Bailey proceeded to the Mare Island Navy Yard on 9 December 1939. There, on the 15th, Comdr. Edward H. Jones relieved Lt. Cmdr. Richter in command of the ship and assumed the concurrent role of Commander, Destroyer Division 72. Departing Mare Island on 18 January 1940, the ship returned to the destroyer base at San Diego where she completed reactivation work. Bailey sailed for Panama on 5 February in company with three of her sister ships. Transiting the Panama Canal on 16 February, Bailey shifted to the Submarine Base, Coco Solo, the following day. While there, her crew manned the rail on 18 February to honor President Franklin D. Roosevelt who was inspecting the base. Underway for the east coast soon thereafter in company with Williams (DD-108), Bailey touched at Key West, Fla., and arrived at her new base, Galveston, Texas, on the 29th.
Assigned to the West Gulf Patrol, Bailey operated out of Galveston through late June 1940, carrying out four patrols between 7 March and 13 May. In the course of these, she principally steamed off Mexican gulf ports such as Tampico and Vera Cruz to keep an eye on shipping moving in the area and occasionally ran into the storms, or "northers," that give mariners in the area headaches. Handicapped by a disabled engine on her fourth patrol, Bailey underwent repairs at Galveston between 14 May and 25 June. After running trials, she departed Galveston for the last time on 29 June, bound for Key West.
From that port, the destroyer steamed via St. Augustine, Fla., to Jacksonville where she arrived on the 5th. The following day, the destroyer embarked Naval reservists for a two week training cruise to Guantanamo Bay. Visiting San Juan, Puerto Rico, in the course of this first training cruise, Bailey, accompanied by Shubrick (DD-268), carried out battle practice on the outbound trip and antiaircraft practices on the return leg. The embarked reservists manned the destroyer’s antiaircraft machine guns and fired at a kite target streamed by the ship. Disembarking the reservists at Jacksonville on 18 July 1940, Bailey sailed via Charleston to Norfolk, where she arrived on 25 July. Over the next few months, Bailey conducted three more reserve training cruises, with units from Richmond, Va., and New York City. Two of these saw the ship steam to Guantanamo and back, while she conducted the third in the waters of the Southern Drill Grounds off the Virginia capes. Winding up her last reserve cruise while moored in the Hudson River on 20 September, Bailey spent the rest of September and much of October at the New York Navy Yard before returning to Norfolk.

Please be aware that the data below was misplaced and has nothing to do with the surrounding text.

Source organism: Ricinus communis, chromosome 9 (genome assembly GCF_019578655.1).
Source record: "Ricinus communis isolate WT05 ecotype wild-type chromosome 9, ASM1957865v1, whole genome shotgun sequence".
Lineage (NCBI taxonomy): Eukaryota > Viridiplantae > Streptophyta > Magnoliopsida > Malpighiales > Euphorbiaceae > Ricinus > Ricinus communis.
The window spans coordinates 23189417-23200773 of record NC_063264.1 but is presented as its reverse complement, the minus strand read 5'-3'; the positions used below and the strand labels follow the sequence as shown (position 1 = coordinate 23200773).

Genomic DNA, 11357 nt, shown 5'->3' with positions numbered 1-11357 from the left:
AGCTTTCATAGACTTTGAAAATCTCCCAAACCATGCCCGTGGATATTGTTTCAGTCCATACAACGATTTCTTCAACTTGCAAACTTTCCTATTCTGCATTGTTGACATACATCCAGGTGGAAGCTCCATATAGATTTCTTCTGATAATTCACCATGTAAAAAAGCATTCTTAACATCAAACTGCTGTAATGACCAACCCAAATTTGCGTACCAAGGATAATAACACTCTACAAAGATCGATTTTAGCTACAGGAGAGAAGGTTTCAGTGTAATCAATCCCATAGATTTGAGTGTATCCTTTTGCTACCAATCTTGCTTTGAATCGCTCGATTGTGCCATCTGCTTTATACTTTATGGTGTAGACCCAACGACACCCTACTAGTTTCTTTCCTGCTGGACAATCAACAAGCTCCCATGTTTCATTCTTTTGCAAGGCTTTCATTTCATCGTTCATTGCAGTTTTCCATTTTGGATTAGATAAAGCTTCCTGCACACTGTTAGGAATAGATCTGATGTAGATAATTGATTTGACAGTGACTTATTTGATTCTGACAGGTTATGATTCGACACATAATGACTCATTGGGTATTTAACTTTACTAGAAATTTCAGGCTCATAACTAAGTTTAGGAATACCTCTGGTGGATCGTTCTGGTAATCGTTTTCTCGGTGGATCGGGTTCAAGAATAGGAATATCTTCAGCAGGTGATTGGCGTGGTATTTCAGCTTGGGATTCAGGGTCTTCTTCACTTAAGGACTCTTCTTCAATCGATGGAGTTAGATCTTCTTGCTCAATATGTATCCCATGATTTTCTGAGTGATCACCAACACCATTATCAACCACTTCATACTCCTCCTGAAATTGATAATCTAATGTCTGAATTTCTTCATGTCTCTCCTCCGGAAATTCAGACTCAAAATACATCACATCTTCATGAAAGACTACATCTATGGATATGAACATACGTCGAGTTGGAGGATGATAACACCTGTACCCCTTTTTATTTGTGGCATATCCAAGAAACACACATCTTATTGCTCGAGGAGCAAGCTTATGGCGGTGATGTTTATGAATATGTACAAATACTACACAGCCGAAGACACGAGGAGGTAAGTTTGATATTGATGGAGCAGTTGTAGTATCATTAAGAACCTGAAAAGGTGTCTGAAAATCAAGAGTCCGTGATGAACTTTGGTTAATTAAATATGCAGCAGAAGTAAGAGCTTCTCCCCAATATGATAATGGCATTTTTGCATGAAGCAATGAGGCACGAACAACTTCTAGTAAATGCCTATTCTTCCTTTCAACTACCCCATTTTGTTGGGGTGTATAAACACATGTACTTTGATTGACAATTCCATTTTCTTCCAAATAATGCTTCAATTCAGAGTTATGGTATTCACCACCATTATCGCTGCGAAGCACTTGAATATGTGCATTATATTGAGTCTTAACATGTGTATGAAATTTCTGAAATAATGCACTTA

After a few weeks at Norfolk, she proceeded via Newport and Boston to Halifax, Nova Scotia, where she arrived on the morning of 21 November 1940. Embarking a "British Indoctrinal Unit" on 24 November, Bailey conducted a brief familiarization cruise for those sailors. Decommissioned at Halifax on 26 November 1940 and turned over to the Royal Navy that same day, the destroyer was renamed Reading, to honor towns both in England and the U.S., and was given the pendant number G.71. Assigned to the Fifth "Town"-class Flotilla, Reading sailed for the British Isles soon thereafter and, proceeding via Belfast, reached Plymouth, England, on 17 December 1940. In the United States, her name was stricken from the [U.S.] Naval Vessel Register on 8 January 1941.
Reading worked out of Liverpool, escorting Atlantic convoys. In May 1941, she was assigned to the 8th Escort Group and, while serving therein at the end of June 1941, escorted Convoy WS 9B carrying troops and military stores from the Clyde via the Cape of Good Hope to the Middle East. Reallocated to the Newfoundland Escort Force in July 1941, she served with escort groups of destroyers and corvettes. Refitted at Liverpool between September 1941 and February 1942, Reading resumed her duties with the Newfoundland Escort Force until determined to be in need of another refit that spring. Arriving in the Thames on 20 May 1942, the destroyer remained in dockyard hands through September. In October 1942, she was allocated for duty as a target vessel for aircraft operating from the Royal Navy air station at Fearn, Scotland. She continued this employment until July 1945 when she was handed over to the shipbreakers at Rosyth, Scotland. Her scrapping was completed at Inverkeithing by 24 July 1945.
Robert J. Cressman
Updated, 25 January 2024